By Clint Thompson
What had Southeast producers concerned in late spring and early summer has not changed in early July. High input costs, increased freight rates, outrageous pallet prices; all add up to a challenging time to produce vegetable and specialty crops.
“We’re very concerned about it. Freight rates haven’t really backed off yet. We don’t know what’s going to happen two months from now, like anyone else,” said Florida potato farmer Aaron Troyer, chairman of the Florida Fruit and Vegetable Association. “We’re concerned about it. I think some of the pallet pricing has come off a touch. I expect that to loosen up some, but not a tremendous amount over the next few months. That’s my opinion.”
It was reported in VSCNews in April that a pallet shortage was becoming a major problem. Pallets are key for growers who ship their product from the farm to the store. All vegetables and specialty crops are shipped on pallets; whether it is peaches, blueberry clamshells, watermelons or any vegetables.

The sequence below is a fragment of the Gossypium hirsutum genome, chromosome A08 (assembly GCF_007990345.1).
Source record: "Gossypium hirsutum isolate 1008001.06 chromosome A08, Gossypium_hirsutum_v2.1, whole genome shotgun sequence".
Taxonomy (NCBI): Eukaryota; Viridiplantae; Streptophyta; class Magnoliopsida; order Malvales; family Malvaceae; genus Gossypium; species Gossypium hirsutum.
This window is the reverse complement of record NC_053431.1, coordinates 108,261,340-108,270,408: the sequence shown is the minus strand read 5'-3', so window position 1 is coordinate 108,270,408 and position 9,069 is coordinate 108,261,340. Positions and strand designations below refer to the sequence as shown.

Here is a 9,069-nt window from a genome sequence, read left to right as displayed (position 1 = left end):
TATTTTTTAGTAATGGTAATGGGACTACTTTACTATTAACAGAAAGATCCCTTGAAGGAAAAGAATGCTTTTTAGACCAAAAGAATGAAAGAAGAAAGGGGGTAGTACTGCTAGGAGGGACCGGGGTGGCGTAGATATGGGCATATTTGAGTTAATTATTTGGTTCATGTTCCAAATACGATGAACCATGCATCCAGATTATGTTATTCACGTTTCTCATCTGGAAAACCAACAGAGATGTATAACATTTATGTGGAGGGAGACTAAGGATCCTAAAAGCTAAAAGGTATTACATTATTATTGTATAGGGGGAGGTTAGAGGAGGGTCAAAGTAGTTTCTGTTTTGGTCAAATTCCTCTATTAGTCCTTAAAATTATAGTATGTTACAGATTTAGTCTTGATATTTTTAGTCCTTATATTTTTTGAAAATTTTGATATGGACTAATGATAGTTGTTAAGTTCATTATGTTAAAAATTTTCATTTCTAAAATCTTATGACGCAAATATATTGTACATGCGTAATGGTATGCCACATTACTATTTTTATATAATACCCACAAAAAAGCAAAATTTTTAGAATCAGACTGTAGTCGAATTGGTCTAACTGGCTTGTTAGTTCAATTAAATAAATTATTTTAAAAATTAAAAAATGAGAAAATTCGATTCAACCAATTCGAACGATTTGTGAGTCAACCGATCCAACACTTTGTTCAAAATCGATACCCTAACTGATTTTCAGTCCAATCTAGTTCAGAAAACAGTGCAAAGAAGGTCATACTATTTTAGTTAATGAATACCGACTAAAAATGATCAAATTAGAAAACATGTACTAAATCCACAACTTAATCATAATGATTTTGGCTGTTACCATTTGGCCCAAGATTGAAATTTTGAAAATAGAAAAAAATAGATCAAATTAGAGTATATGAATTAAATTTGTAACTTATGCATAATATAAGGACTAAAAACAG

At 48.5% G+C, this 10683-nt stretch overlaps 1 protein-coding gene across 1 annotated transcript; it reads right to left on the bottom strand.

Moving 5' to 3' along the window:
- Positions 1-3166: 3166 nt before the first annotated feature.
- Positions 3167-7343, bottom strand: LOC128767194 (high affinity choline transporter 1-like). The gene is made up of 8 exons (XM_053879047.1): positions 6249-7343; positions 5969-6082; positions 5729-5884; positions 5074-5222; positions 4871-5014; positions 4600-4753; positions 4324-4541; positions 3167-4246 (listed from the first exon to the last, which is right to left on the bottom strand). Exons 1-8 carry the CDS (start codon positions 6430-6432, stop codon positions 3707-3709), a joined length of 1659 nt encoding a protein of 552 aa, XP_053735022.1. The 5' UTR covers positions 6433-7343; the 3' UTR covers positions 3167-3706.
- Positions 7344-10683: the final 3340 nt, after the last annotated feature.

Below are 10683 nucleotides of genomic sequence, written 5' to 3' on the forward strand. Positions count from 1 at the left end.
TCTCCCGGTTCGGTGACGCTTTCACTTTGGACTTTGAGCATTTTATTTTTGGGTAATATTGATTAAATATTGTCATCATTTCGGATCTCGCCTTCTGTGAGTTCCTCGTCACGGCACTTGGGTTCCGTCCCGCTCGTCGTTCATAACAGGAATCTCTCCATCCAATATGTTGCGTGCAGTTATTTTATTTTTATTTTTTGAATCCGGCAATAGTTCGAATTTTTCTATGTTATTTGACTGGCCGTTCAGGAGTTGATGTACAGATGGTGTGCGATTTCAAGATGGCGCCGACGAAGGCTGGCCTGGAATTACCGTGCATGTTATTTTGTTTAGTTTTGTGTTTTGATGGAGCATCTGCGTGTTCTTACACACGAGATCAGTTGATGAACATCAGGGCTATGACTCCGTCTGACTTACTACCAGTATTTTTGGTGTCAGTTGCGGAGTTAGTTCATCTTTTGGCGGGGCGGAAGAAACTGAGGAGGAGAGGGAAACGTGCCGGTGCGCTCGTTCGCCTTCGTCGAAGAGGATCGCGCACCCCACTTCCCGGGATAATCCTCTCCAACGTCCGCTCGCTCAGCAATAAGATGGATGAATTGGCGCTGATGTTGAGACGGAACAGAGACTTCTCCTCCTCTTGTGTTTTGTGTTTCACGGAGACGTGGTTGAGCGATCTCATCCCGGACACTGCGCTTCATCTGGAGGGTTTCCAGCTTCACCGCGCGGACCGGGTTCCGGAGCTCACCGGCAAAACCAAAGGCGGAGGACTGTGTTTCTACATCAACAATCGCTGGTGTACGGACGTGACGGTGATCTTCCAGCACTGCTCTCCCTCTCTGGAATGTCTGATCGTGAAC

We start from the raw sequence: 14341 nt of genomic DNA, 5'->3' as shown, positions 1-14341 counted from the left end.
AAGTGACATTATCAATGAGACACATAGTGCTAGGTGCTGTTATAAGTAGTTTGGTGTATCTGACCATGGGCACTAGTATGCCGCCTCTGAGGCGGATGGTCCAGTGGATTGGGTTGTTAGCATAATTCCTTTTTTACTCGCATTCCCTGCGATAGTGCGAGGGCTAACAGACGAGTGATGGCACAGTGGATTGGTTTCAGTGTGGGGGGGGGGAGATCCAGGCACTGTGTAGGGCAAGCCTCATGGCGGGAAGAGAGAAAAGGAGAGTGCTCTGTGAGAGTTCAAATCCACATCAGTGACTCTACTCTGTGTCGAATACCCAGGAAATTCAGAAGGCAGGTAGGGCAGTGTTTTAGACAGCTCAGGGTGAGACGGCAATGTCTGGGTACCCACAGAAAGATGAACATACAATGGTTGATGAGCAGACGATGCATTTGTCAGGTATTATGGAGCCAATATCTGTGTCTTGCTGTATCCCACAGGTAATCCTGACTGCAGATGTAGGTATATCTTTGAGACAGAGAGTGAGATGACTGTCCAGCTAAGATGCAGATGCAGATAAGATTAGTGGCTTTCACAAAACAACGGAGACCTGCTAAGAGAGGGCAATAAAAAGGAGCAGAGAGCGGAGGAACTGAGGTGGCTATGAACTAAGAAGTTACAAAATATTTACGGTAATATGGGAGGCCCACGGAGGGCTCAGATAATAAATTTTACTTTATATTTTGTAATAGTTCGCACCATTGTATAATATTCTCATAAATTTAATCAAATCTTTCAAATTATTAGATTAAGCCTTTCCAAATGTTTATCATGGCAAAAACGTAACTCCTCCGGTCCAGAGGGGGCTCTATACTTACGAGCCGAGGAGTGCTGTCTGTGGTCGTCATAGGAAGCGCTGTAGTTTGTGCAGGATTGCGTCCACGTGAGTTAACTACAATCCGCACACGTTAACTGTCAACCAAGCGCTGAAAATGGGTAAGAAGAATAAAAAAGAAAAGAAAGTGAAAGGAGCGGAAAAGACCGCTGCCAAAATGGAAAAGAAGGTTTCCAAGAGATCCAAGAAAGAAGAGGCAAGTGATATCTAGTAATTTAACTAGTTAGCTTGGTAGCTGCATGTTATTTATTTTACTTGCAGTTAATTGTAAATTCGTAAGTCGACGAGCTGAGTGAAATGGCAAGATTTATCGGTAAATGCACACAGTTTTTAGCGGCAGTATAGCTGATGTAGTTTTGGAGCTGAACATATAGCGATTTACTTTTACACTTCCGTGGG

According to the National Watermelon Association, CHEP, a company that deals in pallet services, indicated the problem is not isolated to just one specific sector. The pallet shortage led to prices skyrocketing.
High freight rates and limited availability created another challenge for Southeast vegetable producers. According to Neil Mazal, with East Coast Farms and Vegetables in Lake Worth, Florida, freight rates were at least doubled. And that’s if growers were able to find trucks to haul their produce.